Most medical activity in Houston is non-basic, no different from the services of personal physicians and hospitals provided in every large U.S. metro area. Houston’s medical export base is the roughly 10 percent of the patients at the Texas Medical Center that are referred to Houston from elsewhere, plus the TMC’s extensive research and educational activities. Again this work is conducted in hospitals, laboratories, classrooms, and offices, and disruption is from the lack of employee mobility.

Harvey-related damage at the Texas Medical Center was small, allowing a quick resumption of normal services. The TMC had earlier learned difficult lessons from heavy damages sustained in Tropical Storm Allison, and Harvey showed how well prepared they are today. Limited damage also applies to the operations at the Johnson Space Center, to JSC’s technical and research activities, as well as to the work of its contractors.

One source of disruption could have been oil-related machinery and fabricated metals. Historically located along the old machine-shop row on Hardy Street, the industry spreads through northeast Houston and into a number of flood-prone areas. Harvey could have had adverse consequences for the oil industry if it had severely disrupted the supply chain for drilling and oil services. We don’t know much about specific damages, but the industry is depressed due to low oil prices, and has substantial overcapacity. There have been no supply-chain issues.

Finally, the Ship Channel industries were never seriously threatened by Harvey. Initially, few plans were made to shut these plants as Harvey moved west of Houston. But then (1) Harvey backed into the Gulf and threatened a second landfall, and (2) plant management realized that rising high water left employees stranded by high water across the city and emergency services unable to respond.

Hurricanes Katrina, Rita and Ike did substantial damage to the nation’s refining and chemical industries with high water from storm surge, but Harvey posed no threat of surge to Houston. The months-long refinery closings on the Mississippi River following Katrina, for example, were the result of surge reaching the plants’ electric motors and control systems. This time, Ship Channel industries made a relatively routine shutdown and restart of the kind that can come with any passing storm.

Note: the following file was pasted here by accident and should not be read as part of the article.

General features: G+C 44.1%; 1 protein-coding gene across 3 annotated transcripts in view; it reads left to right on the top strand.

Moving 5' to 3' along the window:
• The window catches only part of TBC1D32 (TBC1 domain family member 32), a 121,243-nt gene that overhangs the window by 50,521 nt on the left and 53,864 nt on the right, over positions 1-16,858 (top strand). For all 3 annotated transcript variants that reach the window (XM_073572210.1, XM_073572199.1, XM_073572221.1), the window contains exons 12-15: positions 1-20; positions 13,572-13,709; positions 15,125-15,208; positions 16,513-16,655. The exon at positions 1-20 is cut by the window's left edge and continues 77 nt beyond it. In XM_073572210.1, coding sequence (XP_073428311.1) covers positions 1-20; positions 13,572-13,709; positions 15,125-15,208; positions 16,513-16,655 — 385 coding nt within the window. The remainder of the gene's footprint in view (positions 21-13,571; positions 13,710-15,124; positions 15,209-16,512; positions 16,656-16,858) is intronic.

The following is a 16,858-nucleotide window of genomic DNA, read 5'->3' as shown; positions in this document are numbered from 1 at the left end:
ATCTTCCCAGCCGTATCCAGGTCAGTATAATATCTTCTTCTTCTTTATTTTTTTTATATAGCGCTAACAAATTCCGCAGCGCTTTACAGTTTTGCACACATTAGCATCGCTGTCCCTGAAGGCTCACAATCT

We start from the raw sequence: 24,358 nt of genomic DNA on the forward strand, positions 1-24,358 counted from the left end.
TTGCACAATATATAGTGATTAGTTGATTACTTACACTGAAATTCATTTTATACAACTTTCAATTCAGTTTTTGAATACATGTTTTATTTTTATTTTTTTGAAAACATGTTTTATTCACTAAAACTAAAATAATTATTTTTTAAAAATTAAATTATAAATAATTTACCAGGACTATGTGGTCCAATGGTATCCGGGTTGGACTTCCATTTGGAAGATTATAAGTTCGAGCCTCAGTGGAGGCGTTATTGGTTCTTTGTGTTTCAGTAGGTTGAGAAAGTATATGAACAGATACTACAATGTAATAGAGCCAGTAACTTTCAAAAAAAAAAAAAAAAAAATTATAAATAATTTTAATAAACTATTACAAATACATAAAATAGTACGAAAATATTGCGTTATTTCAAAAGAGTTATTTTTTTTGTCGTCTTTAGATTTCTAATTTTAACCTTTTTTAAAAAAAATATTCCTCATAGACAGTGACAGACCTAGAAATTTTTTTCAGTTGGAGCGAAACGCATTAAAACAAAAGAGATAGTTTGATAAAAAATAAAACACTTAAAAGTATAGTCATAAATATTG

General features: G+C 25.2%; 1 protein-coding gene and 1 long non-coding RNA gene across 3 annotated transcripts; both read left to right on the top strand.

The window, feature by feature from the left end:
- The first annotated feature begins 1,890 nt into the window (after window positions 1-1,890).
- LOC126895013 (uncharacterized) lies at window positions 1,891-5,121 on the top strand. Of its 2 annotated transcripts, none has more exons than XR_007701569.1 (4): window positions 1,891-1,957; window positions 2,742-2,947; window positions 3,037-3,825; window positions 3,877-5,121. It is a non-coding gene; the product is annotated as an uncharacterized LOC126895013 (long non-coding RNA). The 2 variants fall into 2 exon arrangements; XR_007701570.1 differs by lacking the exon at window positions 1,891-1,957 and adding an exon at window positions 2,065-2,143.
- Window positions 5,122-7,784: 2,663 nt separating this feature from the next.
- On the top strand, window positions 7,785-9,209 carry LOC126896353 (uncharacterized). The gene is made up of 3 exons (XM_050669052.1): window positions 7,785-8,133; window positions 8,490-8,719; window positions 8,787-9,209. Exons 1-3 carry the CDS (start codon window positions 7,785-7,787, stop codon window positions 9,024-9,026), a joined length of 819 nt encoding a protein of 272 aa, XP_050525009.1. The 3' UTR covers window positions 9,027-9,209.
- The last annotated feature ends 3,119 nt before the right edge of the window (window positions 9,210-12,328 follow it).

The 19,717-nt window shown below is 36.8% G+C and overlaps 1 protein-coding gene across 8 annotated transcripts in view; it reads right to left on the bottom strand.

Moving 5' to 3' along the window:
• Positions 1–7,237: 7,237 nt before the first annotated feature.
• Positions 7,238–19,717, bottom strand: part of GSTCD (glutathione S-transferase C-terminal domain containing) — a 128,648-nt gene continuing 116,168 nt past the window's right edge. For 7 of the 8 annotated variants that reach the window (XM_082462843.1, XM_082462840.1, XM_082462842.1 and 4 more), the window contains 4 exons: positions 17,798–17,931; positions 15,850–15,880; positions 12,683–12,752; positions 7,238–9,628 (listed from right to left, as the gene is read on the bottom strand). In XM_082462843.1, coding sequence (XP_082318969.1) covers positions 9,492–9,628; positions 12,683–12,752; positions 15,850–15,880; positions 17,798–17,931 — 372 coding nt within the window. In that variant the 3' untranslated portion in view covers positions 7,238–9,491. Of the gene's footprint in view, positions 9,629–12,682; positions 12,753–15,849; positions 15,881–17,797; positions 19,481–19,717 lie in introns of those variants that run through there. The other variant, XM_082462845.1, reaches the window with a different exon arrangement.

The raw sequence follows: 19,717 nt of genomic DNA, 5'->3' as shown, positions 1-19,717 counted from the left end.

In retrospect, Harvey’s floods did not threaten the key workings of the Houston economy, and there was little reason to think business activity would not normalize quickly. A different storm could have exposed weakness in Houston’s manufacturing base – machinery, fabricated metal, refining and chemicals – but the region dodged all bullets this time.

Storms versus the Business Cycle

To understand the economic effects of severe weather on the local area, we must put aside the business cycle. This is certainly the case for Houston, where storms have several times hit at critical junctures in the cycle.5 Figure 3 shows the timing of Allison and Ike, for example, with respect to local cyclical developments; both arrived just as Houston was weakening and about to fall into recession. The chart shows the quarterly growth rate of local payroll employment, and the arrows indicate the timing of the storms. It is easy to see how careless commentators could view these charts and attribute large, negative, and long-lived economic effects to these major storms.

Figure 3: Houston's Storms Are Often Intertwined with the Business Cycle

Here is a summary of the arrival time of each of our eight storms relative to Houston’s position with respect to the national and local business cycle.

  • Hurricane Alicia (8/83) hit Houston just after the U.S. economy emerged from the deep 1982 recession in the previous November. While Houston did not share the 1982 U.S. recession, that same November the region fell into the 1980s oil bust. By the time of Alicia’s landfall, the local economy was contracting rapidly.
  • The Southeast Texas floods (10/94) came during a period of steady expansion in both the U.S. economy and Houston.
  • Tropical Storm Allison (6/01) arrived during the 2001 U.S. recession associated with the Tech Bust, and its landfall marked the first month in which Houston shared the recession. The Enron scandal would not affect the region until the following October.